Can a preposition have the form of superlative?

They had almost reached the door when a voice spoke from the chair
nearest them, “I can’t believe you’re going to do this.”

I guess nearest is at the place of preposition. Can a preposition have the form of superlative?

Answer

Near is a bit of an unusual ‘frozen’ word. It was originally the comparative form of nigh (from OE nior). The terms nearer and nearest came later as speakers reinterpreted near as a positive form.

In addition near is rather vague with respect to its word class. The OED Online at near, adv.2 (and prep.2) notes the “difficulty of distinguishing the adjectival, adverbial, and prepositional or quasi-prepositional uses” of the word.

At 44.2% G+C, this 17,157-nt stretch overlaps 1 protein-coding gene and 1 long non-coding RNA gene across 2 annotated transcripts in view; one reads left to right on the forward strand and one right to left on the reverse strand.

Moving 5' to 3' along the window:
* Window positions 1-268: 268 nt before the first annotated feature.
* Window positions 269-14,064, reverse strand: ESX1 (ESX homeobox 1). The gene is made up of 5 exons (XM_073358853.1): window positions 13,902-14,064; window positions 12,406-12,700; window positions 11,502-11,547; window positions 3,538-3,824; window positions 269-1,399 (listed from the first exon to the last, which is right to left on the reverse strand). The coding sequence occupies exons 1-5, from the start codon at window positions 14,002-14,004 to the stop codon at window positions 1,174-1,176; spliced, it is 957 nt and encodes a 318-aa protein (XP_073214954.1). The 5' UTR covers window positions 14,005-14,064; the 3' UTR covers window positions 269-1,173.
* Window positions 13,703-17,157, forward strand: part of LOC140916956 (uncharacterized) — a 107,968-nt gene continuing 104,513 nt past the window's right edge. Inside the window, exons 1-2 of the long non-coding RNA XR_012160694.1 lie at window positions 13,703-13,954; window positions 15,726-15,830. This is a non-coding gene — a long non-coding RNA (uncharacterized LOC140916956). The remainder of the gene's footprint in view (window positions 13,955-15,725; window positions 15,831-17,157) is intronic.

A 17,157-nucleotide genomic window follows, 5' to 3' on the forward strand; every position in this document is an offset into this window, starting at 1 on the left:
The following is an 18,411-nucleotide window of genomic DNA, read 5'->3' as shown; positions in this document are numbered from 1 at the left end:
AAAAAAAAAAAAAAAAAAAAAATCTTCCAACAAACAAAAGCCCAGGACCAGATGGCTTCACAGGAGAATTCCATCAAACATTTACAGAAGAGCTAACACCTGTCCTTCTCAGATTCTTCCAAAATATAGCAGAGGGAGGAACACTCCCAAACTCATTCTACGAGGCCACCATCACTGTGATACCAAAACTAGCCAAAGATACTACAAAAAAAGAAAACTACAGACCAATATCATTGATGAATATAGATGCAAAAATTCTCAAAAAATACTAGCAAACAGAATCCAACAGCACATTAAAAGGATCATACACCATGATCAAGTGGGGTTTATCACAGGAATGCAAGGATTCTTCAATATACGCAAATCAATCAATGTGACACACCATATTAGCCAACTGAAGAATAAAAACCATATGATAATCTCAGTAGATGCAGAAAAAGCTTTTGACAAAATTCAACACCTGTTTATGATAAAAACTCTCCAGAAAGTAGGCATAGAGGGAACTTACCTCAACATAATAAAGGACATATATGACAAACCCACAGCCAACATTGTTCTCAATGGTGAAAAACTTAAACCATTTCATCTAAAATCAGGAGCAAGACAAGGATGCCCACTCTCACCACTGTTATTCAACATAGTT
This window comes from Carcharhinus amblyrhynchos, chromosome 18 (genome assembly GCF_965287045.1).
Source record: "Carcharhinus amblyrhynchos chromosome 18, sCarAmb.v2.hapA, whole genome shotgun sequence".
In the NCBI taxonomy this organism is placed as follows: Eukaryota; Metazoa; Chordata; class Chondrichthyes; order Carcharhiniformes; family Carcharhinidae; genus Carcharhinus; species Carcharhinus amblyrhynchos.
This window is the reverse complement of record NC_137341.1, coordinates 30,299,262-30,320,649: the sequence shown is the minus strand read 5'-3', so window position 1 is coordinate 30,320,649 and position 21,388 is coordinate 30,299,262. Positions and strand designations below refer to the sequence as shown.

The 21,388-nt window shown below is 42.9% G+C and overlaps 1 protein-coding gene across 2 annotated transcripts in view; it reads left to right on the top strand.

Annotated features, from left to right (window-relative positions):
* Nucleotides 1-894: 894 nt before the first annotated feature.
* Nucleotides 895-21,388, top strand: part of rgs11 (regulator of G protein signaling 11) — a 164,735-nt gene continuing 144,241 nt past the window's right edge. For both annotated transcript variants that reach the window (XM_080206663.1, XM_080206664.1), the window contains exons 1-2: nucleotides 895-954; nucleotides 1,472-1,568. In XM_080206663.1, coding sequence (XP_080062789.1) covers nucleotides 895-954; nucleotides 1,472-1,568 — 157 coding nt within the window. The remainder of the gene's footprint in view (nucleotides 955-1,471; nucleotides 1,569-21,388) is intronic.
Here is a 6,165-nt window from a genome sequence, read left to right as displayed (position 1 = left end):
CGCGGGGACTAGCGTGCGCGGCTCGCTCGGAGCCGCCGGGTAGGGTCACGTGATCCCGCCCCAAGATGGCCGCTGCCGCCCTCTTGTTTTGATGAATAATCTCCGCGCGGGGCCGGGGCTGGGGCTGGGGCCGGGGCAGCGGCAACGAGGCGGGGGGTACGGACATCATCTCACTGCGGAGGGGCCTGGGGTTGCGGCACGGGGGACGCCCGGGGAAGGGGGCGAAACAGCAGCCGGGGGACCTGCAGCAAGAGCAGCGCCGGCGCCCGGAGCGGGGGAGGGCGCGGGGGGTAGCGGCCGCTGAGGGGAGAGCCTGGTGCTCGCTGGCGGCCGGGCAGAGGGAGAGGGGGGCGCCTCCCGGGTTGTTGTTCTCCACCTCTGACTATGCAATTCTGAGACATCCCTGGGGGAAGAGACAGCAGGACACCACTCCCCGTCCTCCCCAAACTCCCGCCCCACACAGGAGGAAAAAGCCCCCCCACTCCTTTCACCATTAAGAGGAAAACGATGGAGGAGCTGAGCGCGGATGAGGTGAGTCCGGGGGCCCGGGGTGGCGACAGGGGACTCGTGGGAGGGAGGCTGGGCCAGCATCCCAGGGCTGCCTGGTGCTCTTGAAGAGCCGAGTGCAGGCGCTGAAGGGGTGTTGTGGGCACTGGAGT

Regarding the comparative and superlative “prepositional” uses, the OED (ibid.) says:

When the noun or noun phrase is the direct complement of near , this
acquires practically the force of a preposition, but differs from true
prepositions in having comparative and superlative forms
.

…(emphasis mine) which is exactly the case here. In short, it looks like a preposition, but it’s a sneaky adverb.


Also, at least in etymological origin, the to in “near/-er/-est to them” was actually a later addition to the idiom from Middle English, so it’s not well-motivated to regard “near them” as a to-deletion as opposed to retention of an earlier form.

Old Icelandic nær (like Old English nēar ) might be used either alone
or with a noun complement in the dative case. Both usages were adopted
in Middle English, and a further construction introduced by the use
of to before the noun
.

Attribution
Source : Link , Question Author : Listenever , Answer Author : Mark Beadles

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